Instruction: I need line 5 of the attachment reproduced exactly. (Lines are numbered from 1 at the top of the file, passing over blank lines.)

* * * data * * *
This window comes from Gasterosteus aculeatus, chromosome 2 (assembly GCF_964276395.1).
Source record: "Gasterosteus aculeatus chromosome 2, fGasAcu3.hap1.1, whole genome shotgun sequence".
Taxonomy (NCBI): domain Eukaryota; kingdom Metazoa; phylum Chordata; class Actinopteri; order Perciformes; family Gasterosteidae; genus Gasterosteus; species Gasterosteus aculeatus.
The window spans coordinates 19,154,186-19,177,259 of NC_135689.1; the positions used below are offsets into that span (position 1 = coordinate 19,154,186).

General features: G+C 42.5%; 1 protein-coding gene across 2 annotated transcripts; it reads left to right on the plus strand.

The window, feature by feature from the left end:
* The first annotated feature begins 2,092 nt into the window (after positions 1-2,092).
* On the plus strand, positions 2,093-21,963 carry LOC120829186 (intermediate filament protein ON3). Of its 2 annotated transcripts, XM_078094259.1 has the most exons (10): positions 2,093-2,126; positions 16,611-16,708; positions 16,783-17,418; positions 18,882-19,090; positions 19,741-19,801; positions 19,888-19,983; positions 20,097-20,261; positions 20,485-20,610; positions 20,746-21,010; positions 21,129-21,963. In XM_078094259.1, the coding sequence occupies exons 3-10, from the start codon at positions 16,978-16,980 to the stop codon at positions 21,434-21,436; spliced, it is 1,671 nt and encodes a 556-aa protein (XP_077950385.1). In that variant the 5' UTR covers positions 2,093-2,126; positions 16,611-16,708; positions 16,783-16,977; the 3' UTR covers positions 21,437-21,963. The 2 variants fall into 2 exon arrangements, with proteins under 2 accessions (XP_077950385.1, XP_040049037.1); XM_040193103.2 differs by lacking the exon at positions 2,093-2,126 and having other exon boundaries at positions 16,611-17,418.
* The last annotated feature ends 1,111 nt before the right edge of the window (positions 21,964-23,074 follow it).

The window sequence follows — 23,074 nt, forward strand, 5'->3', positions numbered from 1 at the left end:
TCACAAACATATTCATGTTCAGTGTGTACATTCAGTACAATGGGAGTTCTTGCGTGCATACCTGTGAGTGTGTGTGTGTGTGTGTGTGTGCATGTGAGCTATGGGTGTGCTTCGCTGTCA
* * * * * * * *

General features: G+C 42.5%; 1 protein-coding gene across 2 annotated transcripts; it reads left to right on the plus strand.